Rheum nobile Hook. f. & Thomson, Ill. Himal. Pl. , pl. 19 1855. ;



Rheum nobile, the Noble rhubarb or Sikkim rhubarb or पदमचाल, is a giant herbaceous plant native to the Himalaya, from northeastern Afghanistan, east through northern Pakistan and India, Nepal, Sikkim (in India), Bhutan, and Tibet to Myanmar, occurring in the alpine zone at 4000–4800 m altitude.[1]

It is an extraordinary species of rhubarb (genus Rheum). At 1–2 m tall, R. nobile towers above all the shrubs and low herbs in its habitat, and it is visible across valleys a mile away.[2]
R. nobile is often called a glasshouse plant because of its outer curtain of translucent bracts which pass visible light, creating a greenhouse effect, while blocking ultraviolet radiation. These are important defenses against the increased UV-B exposure and extreme cold in its high altitude range.[3]
An individual R. nobile is a conical tower of delicate, straw-coloured, shining, translucent, regularly overlapping bracts; the higher ones have pink edges. Large, glossy, green radicle leaves, with red petioles and nerves, form a broad base to the plant. Turning up the bracts reveals membranous, fragile, pink stipules. Within these are short branched panicles of diminutive green flowers.[4]
The root is often 1–2 m (3.3–6.6 ft) long and as thick as an arm, and bright yellow inside. The stems are pleasantly acidic, and they are consumed by the local people, who call the plant Chuka. The hollow of the stem contains a good deal of limpid water. After flowering, the stem lengthens and the bracts separate one from another, turning a coarse red-brown. As the fruit ripens, the bracts fall away, leaving a ragged-looking stem covered with panicles of deep brown pendulous fruits. As Hooker put their appearance: “In the winter, these naked black stems, projecting from the beetling cliffs, or towering above the snow, are in dismal keeping with the surrounding desolation of that season.”.[4]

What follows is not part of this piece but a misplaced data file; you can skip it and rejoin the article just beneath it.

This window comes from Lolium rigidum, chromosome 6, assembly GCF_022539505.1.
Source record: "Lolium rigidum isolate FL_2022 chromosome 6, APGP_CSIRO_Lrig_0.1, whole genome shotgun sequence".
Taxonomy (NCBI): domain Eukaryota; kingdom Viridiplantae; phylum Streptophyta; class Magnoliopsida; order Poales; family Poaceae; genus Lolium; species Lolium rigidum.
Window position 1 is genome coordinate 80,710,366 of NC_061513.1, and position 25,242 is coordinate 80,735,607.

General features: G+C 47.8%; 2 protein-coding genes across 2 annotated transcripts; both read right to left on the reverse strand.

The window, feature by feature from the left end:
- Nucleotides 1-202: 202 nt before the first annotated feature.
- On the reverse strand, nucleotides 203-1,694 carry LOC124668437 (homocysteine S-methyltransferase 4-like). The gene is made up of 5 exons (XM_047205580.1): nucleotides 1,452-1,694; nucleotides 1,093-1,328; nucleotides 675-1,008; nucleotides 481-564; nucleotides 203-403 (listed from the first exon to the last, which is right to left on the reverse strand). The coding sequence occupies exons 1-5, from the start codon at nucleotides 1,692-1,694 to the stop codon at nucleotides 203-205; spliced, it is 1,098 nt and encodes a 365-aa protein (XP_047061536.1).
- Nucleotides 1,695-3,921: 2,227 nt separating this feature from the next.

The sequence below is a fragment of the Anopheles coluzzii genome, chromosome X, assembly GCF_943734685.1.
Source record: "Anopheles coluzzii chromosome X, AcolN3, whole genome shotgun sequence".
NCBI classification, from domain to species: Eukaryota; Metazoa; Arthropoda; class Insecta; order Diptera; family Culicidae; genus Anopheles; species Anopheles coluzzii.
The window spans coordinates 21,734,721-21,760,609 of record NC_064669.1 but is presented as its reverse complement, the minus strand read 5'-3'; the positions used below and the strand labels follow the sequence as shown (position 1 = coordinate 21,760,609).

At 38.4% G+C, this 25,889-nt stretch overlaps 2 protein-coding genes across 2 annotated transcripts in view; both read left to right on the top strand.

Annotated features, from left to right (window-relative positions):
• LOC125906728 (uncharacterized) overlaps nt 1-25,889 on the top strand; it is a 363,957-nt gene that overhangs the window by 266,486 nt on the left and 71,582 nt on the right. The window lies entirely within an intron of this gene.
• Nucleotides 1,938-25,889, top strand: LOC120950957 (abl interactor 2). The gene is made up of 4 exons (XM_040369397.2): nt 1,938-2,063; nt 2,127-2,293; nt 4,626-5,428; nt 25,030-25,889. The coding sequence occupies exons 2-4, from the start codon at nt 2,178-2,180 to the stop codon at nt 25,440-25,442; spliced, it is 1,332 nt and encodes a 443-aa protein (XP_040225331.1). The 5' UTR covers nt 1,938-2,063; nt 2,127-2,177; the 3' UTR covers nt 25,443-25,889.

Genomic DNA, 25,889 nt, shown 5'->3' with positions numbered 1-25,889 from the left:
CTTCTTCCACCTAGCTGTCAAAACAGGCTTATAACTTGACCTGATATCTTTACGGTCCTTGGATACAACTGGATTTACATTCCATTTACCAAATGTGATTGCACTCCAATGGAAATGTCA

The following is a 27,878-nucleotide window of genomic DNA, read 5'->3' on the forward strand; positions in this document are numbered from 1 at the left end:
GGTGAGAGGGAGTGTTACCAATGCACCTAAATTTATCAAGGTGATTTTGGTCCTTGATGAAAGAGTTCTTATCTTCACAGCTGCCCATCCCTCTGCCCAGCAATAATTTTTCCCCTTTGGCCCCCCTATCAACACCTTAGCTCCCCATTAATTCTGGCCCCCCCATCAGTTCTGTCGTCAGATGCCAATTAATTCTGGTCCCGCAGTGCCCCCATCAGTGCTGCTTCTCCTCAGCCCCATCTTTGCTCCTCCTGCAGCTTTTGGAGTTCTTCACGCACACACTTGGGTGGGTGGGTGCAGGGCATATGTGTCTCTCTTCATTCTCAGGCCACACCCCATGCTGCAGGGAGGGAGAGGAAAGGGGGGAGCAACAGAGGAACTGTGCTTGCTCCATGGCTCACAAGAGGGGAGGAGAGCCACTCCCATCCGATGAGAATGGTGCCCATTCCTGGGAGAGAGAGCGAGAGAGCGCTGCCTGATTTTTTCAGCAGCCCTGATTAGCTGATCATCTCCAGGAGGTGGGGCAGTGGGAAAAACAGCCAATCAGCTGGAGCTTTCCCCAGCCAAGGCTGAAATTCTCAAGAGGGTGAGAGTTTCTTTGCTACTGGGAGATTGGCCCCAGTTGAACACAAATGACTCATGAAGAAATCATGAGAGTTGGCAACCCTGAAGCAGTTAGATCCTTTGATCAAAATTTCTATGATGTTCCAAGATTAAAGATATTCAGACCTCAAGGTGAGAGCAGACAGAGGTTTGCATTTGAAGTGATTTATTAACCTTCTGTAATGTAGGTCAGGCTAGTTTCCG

(From Wikipedia on 18.1.17)


 

Fwd: Rheum nobile – new to efi : 1 post by 1 author.

Having just posted links to 2 images of Pleurospermum amabile taken by Roger Nix it seems efficient also to post an image taken by him of Rheum nobile, as this is also new to eFI.
According to ‘Flowers of the Himalaya’ R.nobile is known from Eastern Nepal to SE Tibet on open slopes @ 3600-4500m.  Another very striking and distinctive-looking plant, unlikely to be mistaken for anything else – which makes a pleasant change!
The stout stems bear a conical spike of large pale cream-coloured, rounded and bladder-like, drooping and overlapping bracts which conceal the short flower-clusters.
I will take a close look at the postings of other Rheums on eFI at some point.
‘Flora of Bhutan’ says rocky hillsides @ 4250-4600m.


 

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